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Copyright Introduction

  1. Copyright basics
    1. Copyright protects substantial creative works.
    2. Copyright protects expression, not ideas.
    3. Copyright is automatic.
    4. In general, the creator is the first owner of copyright.
    5. The law splits copyright into different works and subject matter.
    6. Copyright owners have exclusive rights.
    7. Copyright permission is known as a licence.
    8. The most common form of copyright infringement is substantial reproduction
    9. Exceptions: Fair dealing and fair use are different.
    10. Moral rights are granted to individual creators.
  2. What does copyright protect?
    1. It’s important to remember that ideas are not protected by copyright.
    2. Example: a website
    3. Example: video production
  3. International and Historical Context
  4. The Historical Development of Copyright Law
  5. A Practical Structure for Approaching Copyright Questions

Copyright is the area of law that protects creative works. It is different from patent law, which protects inventions, and from trade mark law, which protects names and logos. Sometimes, people mix up copyright and trade mark law, but one important point of difference is that copyright does not protect insubstantial things. So a single word, or even a few words in the form of a title or heading, will usually be insufficient to attract copyright protection. If a person wants to protect a word or title, they will generally need to apply for a trade mark.

Copyright protects the way that something is expressed, not the idea behind it. So it will not protect the idea of a story about a boy wizard going to a magical school, but it will protect that way that JK Rowling has written her particular Harry Potter story.

Copyright arises automatically, upon creation, as soon as something is fixed in material form (written down, typed, recorded, etc.). There is no need to register for copyright protection, and there is no need to use the © symbol next to the protected work. For most works, copyright protection lasts for the lifetime of the author, plus an additional 70 years.

The first owner of copyright is the person who created the work, unless the work was made by an employee within the course of their employment, in which case the employer is the copyright owner.

Copyright ownership can be transferred to someone else (this is called an assignment), but to be a valid transfer it must be in writing and signed by both parties. (This is one reason why it is important to always read contracts carefully before signing).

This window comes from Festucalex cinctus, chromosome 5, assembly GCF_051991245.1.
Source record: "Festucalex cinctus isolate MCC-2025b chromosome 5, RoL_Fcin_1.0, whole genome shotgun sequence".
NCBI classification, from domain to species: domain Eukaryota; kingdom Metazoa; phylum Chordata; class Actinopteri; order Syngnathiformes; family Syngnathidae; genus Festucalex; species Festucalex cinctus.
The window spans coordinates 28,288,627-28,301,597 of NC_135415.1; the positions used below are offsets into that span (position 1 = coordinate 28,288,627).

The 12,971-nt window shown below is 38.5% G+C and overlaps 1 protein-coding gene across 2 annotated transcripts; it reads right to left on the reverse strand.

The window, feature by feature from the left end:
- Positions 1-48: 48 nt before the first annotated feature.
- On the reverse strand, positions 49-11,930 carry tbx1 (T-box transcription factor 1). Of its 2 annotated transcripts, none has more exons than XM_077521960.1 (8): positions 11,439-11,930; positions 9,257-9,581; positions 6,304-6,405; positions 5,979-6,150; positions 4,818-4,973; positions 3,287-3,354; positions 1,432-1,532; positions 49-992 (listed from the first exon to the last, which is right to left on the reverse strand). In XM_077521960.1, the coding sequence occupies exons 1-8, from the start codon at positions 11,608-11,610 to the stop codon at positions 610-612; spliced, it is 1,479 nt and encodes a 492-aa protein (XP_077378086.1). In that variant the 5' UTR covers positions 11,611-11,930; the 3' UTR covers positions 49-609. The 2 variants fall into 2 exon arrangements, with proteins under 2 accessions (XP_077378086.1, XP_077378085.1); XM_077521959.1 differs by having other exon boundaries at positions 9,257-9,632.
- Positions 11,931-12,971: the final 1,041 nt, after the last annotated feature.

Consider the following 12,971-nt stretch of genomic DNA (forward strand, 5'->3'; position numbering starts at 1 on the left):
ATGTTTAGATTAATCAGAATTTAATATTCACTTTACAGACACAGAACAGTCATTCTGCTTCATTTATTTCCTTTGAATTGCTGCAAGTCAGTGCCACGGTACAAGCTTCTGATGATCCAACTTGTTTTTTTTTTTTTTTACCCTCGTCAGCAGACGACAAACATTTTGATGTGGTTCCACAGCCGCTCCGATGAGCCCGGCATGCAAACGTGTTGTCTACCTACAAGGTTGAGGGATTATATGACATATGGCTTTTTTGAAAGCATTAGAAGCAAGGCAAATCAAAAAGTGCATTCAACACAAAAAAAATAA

Where there is more than one creator, ownership will depend on whether the contributions are separable. If one person writes chapters 1 – 3, and another person writes chapters 4 – 6, then they will each own copyright in the chapters that they wrote. But if the contributions are not separable, the contributors will own copyright together as joint owners, and should make any decisions about the copyrighted work together.

There are: literary works, artistic works, musical works, and dramatic works; and sound recordings, films, TV and radio broadcasts, and published editions. (“Published edition” is a limited form of copyright, owned by a publisher, that protects the layout and formatting of printed pages, but not the words).

This is relevant because a single object may have several layers of copyright, possibly owned and controlled by different people. For example, a magazine or newspaper article will likely comprise of: the written article (literary work), photographs or illustrations (artistic works) and a particular layout (published edition). Or a song may consist of lyrics (literary work), musical composition (musical work) and be recorded in a sound recording.

In general, copyright law gives a copyright owner the ability to control: copies of the work (the ‘reproduction’ right), adaptations (e.g. language translations, or converting a book to a film), the right of first publication of a work, public performance or public display, and the right to make the work available online (the ‘communication’ right). These rights are exclusive to the copyright owner, which means that no-one else can do these things without the copyright owner’s permission or a legal excuse. These are known as the ‘economic rights’, because the copyright owner has the ability to assign ownership or give permissions to use the work in exchange for payment.

Licences can be limited by which rights can be exercised, the purpose for the permission, time and/or geography.